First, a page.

Outlook: With Gwynn's speed and Hairston's power the Padres can expect good returns out of the center field position. Hairston is a better option off the bench due to his power, versatility and a knack for late inning heroics.
Venable rebounded from a rocky start to be one of the biggest surprises for the Padres last season. He finished the 2009 campaign with a .258 batting average, 12 home runs and 48 RBI in 95 games. Venable also proved to be an above average defender.
Outlook: Padres fans should be encouraged from what they saw from Venable last season. If he stays healthy, Venable will start in right field every game and should continue to develop into a solid offensive threat.
Young battled injuries for much of 2009 but can be a legitimate ace when healthy. At 6'10", Young's over-the-top style is difficult for hitters to pick up and created the illusion of more velocity. Young is 31-25 with a 3.92 ERA and 474 strikeouts in four seasons with the Friars.
Correia had the best season of his career in 2009 posting a 12-11 record, 3.91 ERA and 142 strikeouts in 198 innings. He became the Padres ace after Jake Peavy was dealt to the White Sox and Chris Young was shut down with injury. Correia is not flashy but should give the Padres 30 plus starts and 200 innings in 2010.
Recently signed as a free agent, Garland is another pitcher that can be relied upon to start more than 30 games and pitch at least 200 innings. Garland finished 2009 with an 11-13 record, 4.01 ERA and 109 strikeouts between Arizona and the Dodgers.
He finished on a high note going 3-2 with a 2.72 ERA in six starts for the Dodgers and should benefit from pitching in pitcher friendly Petco Park this season.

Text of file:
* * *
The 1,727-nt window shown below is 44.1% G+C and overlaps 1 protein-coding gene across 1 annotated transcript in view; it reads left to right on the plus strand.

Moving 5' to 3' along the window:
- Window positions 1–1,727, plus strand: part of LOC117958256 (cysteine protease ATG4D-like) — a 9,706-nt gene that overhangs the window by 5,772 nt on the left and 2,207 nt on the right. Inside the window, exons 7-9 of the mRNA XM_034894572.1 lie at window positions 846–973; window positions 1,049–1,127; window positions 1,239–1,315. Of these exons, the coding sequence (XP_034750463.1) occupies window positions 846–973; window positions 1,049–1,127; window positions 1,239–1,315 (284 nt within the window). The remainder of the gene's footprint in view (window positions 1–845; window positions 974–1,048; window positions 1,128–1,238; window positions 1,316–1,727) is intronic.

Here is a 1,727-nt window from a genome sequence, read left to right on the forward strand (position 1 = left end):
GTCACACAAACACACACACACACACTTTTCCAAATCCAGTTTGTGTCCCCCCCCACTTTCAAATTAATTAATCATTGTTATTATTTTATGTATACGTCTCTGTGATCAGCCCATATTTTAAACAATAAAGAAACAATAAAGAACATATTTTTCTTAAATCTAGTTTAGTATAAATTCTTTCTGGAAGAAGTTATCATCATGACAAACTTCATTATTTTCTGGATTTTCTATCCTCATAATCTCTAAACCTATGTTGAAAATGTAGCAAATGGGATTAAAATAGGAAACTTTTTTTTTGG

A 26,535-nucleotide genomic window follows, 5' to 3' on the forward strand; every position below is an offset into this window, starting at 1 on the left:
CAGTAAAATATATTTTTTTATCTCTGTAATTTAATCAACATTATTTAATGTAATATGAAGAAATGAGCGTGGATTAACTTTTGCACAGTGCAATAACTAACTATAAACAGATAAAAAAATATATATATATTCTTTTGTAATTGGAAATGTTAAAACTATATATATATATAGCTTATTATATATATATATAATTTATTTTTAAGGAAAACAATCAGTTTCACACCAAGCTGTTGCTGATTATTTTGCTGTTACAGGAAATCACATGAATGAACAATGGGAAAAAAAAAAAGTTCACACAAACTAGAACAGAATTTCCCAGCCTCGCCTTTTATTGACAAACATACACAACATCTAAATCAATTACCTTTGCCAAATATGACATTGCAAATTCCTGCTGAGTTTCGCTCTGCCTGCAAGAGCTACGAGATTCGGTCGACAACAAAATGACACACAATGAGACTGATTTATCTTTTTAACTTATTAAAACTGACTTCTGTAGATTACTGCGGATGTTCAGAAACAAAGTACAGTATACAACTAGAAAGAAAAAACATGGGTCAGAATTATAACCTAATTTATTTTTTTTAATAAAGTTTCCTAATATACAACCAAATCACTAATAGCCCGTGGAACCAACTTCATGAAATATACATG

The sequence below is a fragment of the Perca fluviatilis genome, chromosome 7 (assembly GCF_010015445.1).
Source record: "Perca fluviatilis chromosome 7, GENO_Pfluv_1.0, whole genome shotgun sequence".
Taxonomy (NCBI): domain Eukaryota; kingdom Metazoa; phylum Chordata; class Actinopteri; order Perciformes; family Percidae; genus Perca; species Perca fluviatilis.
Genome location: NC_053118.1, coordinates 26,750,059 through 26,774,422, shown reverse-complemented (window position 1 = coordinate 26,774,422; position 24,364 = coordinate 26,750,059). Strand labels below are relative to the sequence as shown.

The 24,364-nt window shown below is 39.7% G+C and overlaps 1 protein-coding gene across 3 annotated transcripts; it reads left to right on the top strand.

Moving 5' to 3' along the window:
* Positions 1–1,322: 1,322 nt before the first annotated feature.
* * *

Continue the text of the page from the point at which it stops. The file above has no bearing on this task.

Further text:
The Padres kept Latos on a short lease last season closely monitoring his pitch count and number of innings. The 22-year-old prospect should be ready for a full work load in 2010.
He showed flashes of dominance but needs to work on his control and stamina if he plans to see the sixth inning of many of his starts. In 10 starts last season Latos finished 4-5 with a 4.62 ERA and 39 strikeouts.
Peavy's departure to the White Sox brought a bevy of big arms to the Padres. The player that had the most immediate impact for the Padres was 6'5" Clayton Richard. After joining the Padres in August, Richard went 5-2 with a 4.08 ERA and 48 strikeouts.
Outlook: The starting rotation was a huge area of concern last season. Injuries served as an opportunity for many young arms to audition as starters for the Padres. This season the Padres are in much better shape knowing all five starters prior to spring training.
If the injury bug bites again expect to see the familiar faces of Tim Stauffer and Wade LeBlanc as replacements.
All-time saves leader Trevor Hoffman was unceremoniously allowed to leave for Milwaukee via free agency last offseason. This move began the Heath Bell era in San Diego. Bell helped fans forget about Hoffman by leading the National League in saves with 42.
His fiery personality and bullish style on the mound help set the tone for a young bullpen.